Actual Play – Burning Theorsa – The End (10/24/2012)

GM: Shaun Hayworth
Players: Sean Nittner, Kristin Hayworth, Justin Dhiel, Andrew Eckhart
System: Burning Wheel
Setting: Burning Theorsa

So much has passed

Our 53rd and final game of Burning Theorsa. This game lasted just over a year (first game 10/4/2011, last one 10/24/2012) and is hand down the best campaign I’ve played in as an adult. I qualify it (as an adult) because I still have some nostalgia harking back to two Dungeons & Dragons campaigns (Silston and Darwin, Sadric and Yalen) that I was in in middle school and high school, that hold an immortal place in my heart.

Theorsa did so many things. I mash the high drama of heart broken would be lovers, betrayal, jealousy, and hard choices with the epic fantasy of killing the dragon with a magic sword and claiming the throne. It is everything I would have wanted from a “Game on Thrones” style Burning Wheel game without the laborious travels or eacting details of their meals.

Our characters were archetypes but all of them with a twits. My character, the supposedly honorable knight had done so many horrific things in the name of love (both for his brother and the woman of his dreams) that he could no longer live with himself and turned to drink.  Moya, the powerful war wizard was proud but wanted more than anything to be accepted by her family. That her brother (who did not know they were related) fell in love with her, she eventually found the same feelings (even though they were horribly wrong) in her own heart.

The game end as I knew it would, in blood and tears.

Afon made his final betrayal, and claimed the throne for himself. In a brutal fight he nearly killed Baldric (and would have, if not for Baldric’s older sister Moya stepping in again to save him) but lost his head to the dragon sword.

In Baldric’s final moments of consciousness (before he passed out from the blood loss) Moya revealed her identity to him again, filling his weeks of slumber with fitful dreams of what his love meant.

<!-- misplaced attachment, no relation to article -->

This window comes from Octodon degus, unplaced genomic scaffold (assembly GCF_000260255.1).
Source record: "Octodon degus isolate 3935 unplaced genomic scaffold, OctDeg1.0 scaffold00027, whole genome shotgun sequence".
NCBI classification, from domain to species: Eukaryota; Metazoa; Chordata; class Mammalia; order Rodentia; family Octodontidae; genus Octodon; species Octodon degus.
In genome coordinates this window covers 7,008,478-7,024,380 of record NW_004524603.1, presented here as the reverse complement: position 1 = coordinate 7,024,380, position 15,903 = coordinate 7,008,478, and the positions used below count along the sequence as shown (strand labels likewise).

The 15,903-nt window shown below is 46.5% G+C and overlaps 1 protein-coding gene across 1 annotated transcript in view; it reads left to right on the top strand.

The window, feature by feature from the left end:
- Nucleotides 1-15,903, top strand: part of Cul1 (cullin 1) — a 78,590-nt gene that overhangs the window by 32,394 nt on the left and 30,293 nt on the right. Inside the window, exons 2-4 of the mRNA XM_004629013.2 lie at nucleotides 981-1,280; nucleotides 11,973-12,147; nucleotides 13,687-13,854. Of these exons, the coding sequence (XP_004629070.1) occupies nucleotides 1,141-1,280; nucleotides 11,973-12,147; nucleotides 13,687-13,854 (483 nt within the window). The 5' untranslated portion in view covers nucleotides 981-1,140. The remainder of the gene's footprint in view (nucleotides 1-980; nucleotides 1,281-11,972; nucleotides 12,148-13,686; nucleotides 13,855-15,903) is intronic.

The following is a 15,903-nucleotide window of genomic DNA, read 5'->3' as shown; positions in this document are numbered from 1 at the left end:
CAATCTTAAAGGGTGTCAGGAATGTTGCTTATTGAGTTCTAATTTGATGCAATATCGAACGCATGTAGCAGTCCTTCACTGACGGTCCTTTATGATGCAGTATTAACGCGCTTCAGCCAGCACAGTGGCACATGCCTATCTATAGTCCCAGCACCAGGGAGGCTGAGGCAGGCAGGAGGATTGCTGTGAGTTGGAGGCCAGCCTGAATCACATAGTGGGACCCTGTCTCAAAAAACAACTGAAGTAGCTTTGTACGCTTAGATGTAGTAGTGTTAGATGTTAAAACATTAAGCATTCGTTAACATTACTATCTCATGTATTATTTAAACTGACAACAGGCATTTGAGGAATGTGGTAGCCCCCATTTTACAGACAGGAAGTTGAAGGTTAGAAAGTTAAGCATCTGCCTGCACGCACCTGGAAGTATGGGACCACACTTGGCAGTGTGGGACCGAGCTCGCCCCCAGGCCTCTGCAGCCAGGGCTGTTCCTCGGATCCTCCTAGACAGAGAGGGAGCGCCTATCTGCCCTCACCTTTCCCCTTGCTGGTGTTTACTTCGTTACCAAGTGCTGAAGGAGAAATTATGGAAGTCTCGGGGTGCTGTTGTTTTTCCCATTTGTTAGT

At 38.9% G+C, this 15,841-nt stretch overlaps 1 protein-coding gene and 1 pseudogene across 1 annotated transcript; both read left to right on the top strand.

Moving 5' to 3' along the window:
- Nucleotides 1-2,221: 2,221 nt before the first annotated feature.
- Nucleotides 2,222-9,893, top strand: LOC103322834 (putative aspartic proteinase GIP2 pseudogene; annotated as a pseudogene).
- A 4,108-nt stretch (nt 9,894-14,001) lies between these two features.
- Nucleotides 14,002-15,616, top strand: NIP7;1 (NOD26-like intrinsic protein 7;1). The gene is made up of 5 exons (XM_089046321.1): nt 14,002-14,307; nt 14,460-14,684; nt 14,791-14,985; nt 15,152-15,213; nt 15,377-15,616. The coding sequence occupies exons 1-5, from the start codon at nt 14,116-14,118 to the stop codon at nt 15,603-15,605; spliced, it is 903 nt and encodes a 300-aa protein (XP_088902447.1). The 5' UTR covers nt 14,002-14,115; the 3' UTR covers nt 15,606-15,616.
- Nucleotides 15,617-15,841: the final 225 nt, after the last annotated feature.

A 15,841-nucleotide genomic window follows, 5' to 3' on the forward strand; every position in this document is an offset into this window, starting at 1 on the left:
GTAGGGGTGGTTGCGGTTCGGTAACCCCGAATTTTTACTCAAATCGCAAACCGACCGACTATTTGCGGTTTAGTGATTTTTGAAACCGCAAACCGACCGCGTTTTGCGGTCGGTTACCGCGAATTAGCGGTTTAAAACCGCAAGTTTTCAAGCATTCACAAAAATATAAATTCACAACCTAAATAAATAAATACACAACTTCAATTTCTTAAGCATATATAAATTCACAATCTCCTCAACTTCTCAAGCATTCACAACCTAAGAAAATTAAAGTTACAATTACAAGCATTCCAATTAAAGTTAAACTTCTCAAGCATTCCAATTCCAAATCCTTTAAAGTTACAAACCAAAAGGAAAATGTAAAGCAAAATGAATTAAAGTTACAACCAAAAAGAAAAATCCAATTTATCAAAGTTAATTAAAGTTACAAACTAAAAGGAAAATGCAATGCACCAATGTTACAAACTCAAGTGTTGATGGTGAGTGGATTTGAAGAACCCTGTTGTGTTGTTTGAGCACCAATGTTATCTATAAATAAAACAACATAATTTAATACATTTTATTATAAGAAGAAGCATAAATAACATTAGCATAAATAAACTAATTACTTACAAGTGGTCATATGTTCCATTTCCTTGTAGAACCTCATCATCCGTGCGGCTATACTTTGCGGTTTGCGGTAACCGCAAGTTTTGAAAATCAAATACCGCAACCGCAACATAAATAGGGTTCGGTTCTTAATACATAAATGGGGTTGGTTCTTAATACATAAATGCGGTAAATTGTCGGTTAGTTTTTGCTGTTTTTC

Finally, in the end conflict Baldric tried to give up the sword and crown to the high priest Michael in order to be with Moya, but she cast him off. They had gone too far to give up the throne now.  She left him on the throne, alone and miserable.

As Moya passed by her father, the man she had always hoped would embrace her openly as a daughter, instead all she received was a nod indicating that her leaving the lands was the best thing she could do for everyone.

There were two new thrones built, one from each skull of the fallen dragons. Baldric glumly sat on one and ordered that the other be burned. He would never take a queen.

Thoughts on this game

I’m sad this game is over. Sad both because I loved playing it so much and because it ended so tragically. We won but nobody was happy. In fact, we were all pretty damn miserable, or dead.  This is saying something because I love watching characters suffer. I love seeing there emotional (and physical) bits being ground up and mashed around and then seeing what comes out of it. As our characters suffered in the story, I loved seeing how they changed. What beliefs they gave up, which ones they held onto, and what new values they adopted.

At the beginning of the game Baldric would do anything to protect his brother. He killed hundreds of people, he lied, he cheated, he nearly started a war, all to protect Aeric. At the end of the game, he gave Moya the approval, nay the command, to case a rain of fire down on the king, knowing it would burn and either maim or kill his brother in the process. That’s how much they changed. Baldric never stopped loving his brother, he just decided that killing the king was more important. How short sighted he was at the end.

This growth through suffering though, has it’s best payoff when the characters finally get a moment in the sun. I don’t care if a perfect knight becomes king, but I did love it when my broken and maimed knight raised the sword he had committed atrocities to claim over the head of the dragon and drove it into his brain, slaying the mythic beast.  And we did have those moments of amazing heroics and they were incredibly rewarding (see some of the more recent AP posts). The end though, was sour. Beautifully, tragically sour.

I loved it. It was a perfect ending to this story and I wouldn’t want to change a thing. Still, it left me sad.

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